The game was made by midway in 1980 in the arcades, and shortly after for the commodore 64. You control a Worrior who travels around maze like dungeons trying to defeat creature summoned by the Wizard of Wor himself. There are three main types of creatures and two that may appear later. The creatures travel around the maze occasionally shooting some kind of lightning bolt. The Garwor and Thorwor can make themselves invisible when they are out of a direct line of sight from a player. As the game progresses the creatures speed up making it significantly harder to avoid them. If you manage to kill all the creatures the Worluk may appear and start travelling around the dungeon quickly. If you manage to kill it, you will get double the score rate for anything you kill in the next dungeon. You may also run into the Wizard himself after the Worluk is killed or escapes. The Wizard teleports around the level and also moves quite quickly, but if he catches you no lives are lost. The mazes also have the path leading off-screen like pacman does, where you can cross from one side to the other. The path is blocked for a short period after someone uses it however.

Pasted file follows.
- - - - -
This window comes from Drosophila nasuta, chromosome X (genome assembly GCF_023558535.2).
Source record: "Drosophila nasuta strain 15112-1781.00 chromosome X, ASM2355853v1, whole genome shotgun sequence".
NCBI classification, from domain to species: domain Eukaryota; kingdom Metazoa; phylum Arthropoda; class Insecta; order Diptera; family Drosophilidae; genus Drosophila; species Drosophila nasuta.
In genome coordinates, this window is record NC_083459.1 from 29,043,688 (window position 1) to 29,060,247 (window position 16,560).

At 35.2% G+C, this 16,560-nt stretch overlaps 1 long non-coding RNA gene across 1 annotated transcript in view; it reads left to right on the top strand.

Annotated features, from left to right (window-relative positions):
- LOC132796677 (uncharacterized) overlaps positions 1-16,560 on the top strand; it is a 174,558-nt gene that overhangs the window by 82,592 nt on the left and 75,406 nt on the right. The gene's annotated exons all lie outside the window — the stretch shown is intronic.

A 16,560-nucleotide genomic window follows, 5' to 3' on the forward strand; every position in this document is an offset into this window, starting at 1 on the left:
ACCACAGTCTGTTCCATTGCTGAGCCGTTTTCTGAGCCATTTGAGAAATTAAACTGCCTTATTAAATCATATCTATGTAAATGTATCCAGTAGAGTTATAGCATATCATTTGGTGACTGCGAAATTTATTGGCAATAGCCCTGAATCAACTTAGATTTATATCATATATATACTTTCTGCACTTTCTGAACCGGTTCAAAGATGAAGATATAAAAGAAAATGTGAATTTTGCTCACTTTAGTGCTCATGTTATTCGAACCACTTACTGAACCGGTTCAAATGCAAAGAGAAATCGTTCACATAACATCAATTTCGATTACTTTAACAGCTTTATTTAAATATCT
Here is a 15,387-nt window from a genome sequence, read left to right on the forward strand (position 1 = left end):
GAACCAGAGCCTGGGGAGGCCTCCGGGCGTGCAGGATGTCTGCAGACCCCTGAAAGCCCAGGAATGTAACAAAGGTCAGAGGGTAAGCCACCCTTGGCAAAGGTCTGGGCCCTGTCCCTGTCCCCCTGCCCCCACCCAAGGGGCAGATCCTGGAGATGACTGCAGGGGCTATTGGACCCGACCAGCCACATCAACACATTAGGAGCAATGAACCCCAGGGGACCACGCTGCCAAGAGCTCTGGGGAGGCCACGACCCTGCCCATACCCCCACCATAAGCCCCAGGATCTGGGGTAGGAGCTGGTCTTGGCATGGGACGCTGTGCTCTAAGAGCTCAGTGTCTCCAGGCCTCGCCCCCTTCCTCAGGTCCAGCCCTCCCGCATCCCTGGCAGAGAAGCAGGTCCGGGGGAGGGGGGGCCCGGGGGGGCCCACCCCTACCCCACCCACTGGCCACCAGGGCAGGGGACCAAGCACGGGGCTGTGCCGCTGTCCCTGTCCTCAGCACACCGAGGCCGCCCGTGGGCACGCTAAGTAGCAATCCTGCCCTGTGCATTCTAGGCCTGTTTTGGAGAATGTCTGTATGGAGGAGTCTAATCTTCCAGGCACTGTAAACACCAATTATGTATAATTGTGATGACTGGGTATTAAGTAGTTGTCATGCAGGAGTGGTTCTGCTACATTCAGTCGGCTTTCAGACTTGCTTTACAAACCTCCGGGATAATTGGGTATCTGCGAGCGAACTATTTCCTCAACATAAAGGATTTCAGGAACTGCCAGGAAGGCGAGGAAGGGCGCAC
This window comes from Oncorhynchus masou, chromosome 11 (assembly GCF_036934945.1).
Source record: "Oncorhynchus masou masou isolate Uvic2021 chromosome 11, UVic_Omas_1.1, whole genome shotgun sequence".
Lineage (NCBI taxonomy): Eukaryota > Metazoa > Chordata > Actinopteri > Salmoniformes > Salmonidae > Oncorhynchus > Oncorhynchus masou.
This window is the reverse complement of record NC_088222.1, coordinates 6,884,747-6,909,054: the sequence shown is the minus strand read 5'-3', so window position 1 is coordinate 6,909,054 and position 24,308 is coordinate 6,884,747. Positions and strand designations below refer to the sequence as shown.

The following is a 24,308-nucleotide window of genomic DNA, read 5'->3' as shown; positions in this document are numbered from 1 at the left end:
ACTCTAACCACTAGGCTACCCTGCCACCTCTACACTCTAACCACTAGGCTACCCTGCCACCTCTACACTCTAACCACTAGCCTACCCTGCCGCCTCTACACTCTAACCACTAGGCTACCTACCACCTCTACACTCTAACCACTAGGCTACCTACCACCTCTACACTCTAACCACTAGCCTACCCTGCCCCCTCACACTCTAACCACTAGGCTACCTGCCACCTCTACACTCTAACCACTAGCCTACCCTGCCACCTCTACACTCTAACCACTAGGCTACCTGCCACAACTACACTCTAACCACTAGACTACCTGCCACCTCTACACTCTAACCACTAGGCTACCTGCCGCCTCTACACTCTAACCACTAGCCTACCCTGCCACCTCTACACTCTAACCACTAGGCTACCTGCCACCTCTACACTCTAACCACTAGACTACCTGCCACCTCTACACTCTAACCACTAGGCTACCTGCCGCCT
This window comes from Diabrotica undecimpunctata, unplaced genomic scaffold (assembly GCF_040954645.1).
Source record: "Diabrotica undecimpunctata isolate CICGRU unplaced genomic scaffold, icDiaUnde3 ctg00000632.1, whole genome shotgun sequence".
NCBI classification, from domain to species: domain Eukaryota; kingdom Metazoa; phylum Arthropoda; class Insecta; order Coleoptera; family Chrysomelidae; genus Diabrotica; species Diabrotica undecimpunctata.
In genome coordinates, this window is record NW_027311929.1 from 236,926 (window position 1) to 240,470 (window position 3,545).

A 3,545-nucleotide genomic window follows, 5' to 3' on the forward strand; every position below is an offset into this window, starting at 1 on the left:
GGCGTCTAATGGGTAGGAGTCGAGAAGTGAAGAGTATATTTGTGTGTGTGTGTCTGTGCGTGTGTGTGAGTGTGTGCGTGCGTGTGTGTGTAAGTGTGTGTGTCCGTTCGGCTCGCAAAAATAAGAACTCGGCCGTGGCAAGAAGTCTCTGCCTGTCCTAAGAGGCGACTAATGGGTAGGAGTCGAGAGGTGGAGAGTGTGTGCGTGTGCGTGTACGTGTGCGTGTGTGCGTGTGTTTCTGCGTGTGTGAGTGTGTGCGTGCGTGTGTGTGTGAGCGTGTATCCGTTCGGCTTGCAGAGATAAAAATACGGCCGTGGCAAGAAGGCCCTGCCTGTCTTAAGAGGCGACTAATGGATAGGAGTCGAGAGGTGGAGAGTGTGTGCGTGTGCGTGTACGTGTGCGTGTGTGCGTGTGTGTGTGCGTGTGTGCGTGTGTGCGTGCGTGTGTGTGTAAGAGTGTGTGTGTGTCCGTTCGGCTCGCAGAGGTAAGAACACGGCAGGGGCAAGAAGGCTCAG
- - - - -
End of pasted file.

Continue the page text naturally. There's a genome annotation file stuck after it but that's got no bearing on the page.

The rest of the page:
You can play with a second player as well, and you can choose to play cooperatively or against each other. It is much easier to survive longer with a second player helping, but you do need to be careful as your shots will kill your friend as well as the monsters.

The commodore version is very similar to the arcade original, in particular the sound is pretty much spot on. The gameplay is pretty good on both, with the arcade version understandably being slightly harder. The c64 version gets pretty hard quickly as well, it is just more forgiving, and does not put in an AI player as player two when playing on your own. Control via the joystick is very good and responsive. I have a couple of competition pro joysticks that I have found to be quite good.

I have found the game to be quite addictive, and it takes a good bit of practise to get high scores. I was recently able to get about 76000 on my c64 with a bit of practise. I enjoy the game enough that every time I play with my old commodore 64 I usually play some Wizard of Wor.